Along with the move to a new platform, we decided to make a change in one of the benchmarks. There’s a relatively new benchmark called Anvil Storage Utilities that is in beta but close to production. It’s a very powerful tool that measures performance through a variety of tests which can be customized. Since some of the tests more or less duplicate what we get from other benchmarks we use already, we decided to use the IOPS (Input/Output Operations Per Second) testing on 4kb file sizes at a queue depth of 1, 2, 3 and 4. IOPS performance is something SSD makers tout quite a bit but we generally don’t do a lot of IOPS testing because frankly a lot of users can’t relate to IOPS metrics as well and it tends to be more meaningful to the enterprise/server crowd. Still, it is another performance indicator with relevance!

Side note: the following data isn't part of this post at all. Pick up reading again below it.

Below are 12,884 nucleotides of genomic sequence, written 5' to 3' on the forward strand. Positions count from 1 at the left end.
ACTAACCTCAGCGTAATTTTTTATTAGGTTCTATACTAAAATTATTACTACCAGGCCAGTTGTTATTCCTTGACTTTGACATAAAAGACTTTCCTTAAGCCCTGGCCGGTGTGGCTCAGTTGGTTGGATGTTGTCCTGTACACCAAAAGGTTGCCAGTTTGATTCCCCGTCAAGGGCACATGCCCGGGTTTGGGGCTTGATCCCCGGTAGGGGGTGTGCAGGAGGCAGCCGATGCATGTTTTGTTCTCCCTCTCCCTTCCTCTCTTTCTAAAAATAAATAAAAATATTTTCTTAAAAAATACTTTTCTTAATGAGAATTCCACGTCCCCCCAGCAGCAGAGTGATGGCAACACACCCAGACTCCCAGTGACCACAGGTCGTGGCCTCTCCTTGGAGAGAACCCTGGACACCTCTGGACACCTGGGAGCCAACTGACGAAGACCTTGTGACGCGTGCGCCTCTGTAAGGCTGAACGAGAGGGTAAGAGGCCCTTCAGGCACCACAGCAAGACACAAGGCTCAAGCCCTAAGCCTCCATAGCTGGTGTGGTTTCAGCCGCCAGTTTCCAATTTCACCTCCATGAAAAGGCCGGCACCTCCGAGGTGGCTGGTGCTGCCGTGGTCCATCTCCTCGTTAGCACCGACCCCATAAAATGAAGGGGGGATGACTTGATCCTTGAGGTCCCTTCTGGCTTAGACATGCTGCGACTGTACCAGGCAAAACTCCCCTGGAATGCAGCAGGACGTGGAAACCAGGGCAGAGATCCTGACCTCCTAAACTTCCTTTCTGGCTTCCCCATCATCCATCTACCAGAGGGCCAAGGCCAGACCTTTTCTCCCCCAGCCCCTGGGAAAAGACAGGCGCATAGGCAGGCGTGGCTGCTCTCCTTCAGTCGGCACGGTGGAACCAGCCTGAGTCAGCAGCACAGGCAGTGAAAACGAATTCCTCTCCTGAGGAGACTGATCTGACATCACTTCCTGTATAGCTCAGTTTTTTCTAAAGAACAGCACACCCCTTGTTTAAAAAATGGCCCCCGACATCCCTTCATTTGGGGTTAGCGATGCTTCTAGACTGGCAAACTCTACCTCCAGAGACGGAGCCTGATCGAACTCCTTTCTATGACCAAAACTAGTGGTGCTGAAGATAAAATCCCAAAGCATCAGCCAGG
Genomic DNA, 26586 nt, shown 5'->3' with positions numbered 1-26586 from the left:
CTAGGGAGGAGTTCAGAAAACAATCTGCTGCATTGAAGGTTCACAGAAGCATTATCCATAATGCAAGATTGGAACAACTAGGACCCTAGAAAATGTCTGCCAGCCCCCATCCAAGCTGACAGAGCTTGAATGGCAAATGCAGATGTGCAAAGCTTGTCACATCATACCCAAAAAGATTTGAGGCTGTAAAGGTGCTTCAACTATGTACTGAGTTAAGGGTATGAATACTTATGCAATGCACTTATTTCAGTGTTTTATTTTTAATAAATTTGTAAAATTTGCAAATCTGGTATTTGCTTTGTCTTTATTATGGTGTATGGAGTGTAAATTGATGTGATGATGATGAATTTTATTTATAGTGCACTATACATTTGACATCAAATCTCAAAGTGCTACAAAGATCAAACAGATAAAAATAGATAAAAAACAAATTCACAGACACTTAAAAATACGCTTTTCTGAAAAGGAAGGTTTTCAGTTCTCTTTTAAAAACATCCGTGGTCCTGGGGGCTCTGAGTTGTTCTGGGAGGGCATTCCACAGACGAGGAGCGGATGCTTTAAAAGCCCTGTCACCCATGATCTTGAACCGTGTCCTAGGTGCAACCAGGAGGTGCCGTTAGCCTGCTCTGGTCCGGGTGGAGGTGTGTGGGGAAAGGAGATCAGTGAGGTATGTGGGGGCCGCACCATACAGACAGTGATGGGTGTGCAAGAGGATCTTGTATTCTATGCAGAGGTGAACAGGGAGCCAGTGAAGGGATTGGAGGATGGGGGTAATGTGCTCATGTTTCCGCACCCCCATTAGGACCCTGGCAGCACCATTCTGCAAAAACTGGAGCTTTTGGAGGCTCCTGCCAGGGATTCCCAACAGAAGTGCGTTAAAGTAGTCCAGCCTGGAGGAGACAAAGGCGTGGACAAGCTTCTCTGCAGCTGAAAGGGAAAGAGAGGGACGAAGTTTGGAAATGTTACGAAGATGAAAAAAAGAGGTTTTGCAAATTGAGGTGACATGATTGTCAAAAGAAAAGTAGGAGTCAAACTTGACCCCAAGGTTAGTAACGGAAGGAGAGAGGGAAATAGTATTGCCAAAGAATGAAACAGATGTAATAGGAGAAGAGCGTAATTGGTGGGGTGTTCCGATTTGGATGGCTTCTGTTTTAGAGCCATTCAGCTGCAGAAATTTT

Benchmark Results: The Anvil SSD Benchmark showed that with 100% compression (incompressible data) the Kingston A2000 1TB M.2 NVMe drive had an overall score of 10,792.95 points. The drive topped out at 1,846.71 MB/s read and 1,723.91 MB/s write on the sequential performance test with 4MB file sizes. Random 4K QD16 performance hit 128,100 IOPS on read and 269,200 IOPS write.
Here you can see how the Kingston A2000 compares against five other drives tested on the same test platform by quickly looking at the overall score. We were shocked to see the Kingston A2000 edging out the KC2000 by about 100 points on this benchmarking application.
Low queue depth Random 4K read and write performance is super important these days, so we manually ran QD1, QD2, QD3, and QD4 tests and charted the results for you. The Kingston A2000 has about average low queue depth performance as QD1, but does better than most at QD2 and above.